Who’s Fault Is It?

They were arguing—again. “Well if you hadn’t said. . .”

He glared at his wife and yelled, “I wouldn’t have done. . .if you hadn’t said. . .”

She answered, “Why is everything always my fault? You think you’re so perfect. Well, let me tell you, buster.  . .”

 

Sound familiar? It does to me. I hear this frequently on so called sit-coms, and sometimes from other couples in real life. It’s so easy to focus on the other person’s faults instead of asking ourselves how we contribute to the problem and try to think of solutions.

 

We do this with God, too. Well, Lord, if you’d take care of this situation for me I’d go to church more often. Lord, if you’d just change my husband, job, boss, etc. I’d serve you more.

 

As I read scripture, I find many passages that talk about what it takes for God to bless us, and what happens when we refuse to accept His authority in our lives. It is imperative for each of us to accept responsibility for our actions, take the consequences, repent with a sincere heart, seek God’s forgiveness, and ask Him to help us become the people He created us to be.

 

When David sinned with Bathsheba, then had her husband killed in battle when he found out she was carrying his child, [(Bathsheba was not at fault: she obeyed the king’s command; according to the passage in scripture, it was David who was at fault. He wasn’t where he was should have been—on the battle field with his men.] God sent the prophet Nathan to confront David. There were several consequences  to his sin. The first was that the first child he conceived with Bathsheba died. David repented of his sin as soon as Nathan pointed out his sin. God forgave David immediately, but it did not cancel out the consequences. Romans 3:23 says the wages of sin is death. David paid the price with a broken heart over the loss of that child, but his relationship with God was restored immediately upon his repentance.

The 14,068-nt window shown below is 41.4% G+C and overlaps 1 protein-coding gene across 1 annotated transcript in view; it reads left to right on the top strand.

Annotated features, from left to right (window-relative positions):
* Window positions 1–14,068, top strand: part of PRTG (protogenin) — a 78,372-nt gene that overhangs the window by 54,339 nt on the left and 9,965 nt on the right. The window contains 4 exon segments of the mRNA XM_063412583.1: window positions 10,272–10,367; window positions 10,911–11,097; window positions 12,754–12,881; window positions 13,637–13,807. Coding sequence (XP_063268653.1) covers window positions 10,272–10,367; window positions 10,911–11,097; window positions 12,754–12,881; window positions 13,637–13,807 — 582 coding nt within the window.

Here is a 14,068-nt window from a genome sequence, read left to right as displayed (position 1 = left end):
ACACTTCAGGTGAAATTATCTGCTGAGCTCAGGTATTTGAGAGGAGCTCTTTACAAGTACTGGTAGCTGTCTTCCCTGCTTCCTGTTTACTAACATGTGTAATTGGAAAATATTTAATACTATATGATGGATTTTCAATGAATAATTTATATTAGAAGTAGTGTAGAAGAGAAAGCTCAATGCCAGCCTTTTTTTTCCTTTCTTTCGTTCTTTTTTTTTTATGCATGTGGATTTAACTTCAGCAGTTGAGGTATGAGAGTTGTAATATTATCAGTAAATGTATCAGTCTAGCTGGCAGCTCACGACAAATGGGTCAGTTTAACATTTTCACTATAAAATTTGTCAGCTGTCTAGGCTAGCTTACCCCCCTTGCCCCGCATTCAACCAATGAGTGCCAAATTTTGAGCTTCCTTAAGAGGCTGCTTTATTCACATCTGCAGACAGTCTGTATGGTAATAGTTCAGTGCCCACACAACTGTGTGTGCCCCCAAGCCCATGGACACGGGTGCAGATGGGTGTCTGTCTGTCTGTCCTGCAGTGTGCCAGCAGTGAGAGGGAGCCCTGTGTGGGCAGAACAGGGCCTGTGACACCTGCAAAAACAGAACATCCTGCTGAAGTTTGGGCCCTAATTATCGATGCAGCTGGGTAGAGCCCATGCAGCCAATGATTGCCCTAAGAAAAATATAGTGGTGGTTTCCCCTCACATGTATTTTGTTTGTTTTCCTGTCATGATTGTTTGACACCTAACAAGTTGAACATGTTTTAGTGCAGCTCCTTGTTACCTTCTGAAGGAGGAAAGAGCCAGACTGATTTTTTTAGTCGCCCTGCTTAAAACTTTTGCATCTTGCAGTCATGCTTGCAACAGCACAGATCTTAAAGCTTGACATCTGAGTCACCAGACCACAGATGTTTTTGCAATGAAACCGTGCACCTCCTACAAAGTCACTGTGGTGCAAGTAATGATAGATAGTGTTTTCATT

God promised in Phil. 4:19 to supply ALL of our NEEDS according to His riches in glory by Christ Jesus. However, when we are demanding our own way, not following His rules, and walking in deliberate disobedience, all the while waving our ticket to heaven, proclaiming ourselves to be Christians, He often withholds the supply because we are not in a position to receive His blessings. We take them for granted and don’t learn the lesson. If your grown child refuses to get a job, even though he is able to do so, do you keep paying his bills? Do you continue to give him everything he needs, or do you, in great love, compassion, and heartbreak, close the checkbook and tell him it’s time to grow up? If not, how do you expect him to survive after you’re gone? You aren’t going to live forever. How will that child know how to survive if he never has to?

God is our heavenly Father. We cannot ignore him until things are falling apart and then blame Him for allowing it to happen. If we demand our own way, God will allow us to go our own way, but He will withhold His blessings until we accept responsibility for our own actions. We need to accept His authority because He knows best. He sees all of time at once so He knows what’s coming.

 

The Consequences of Disobedience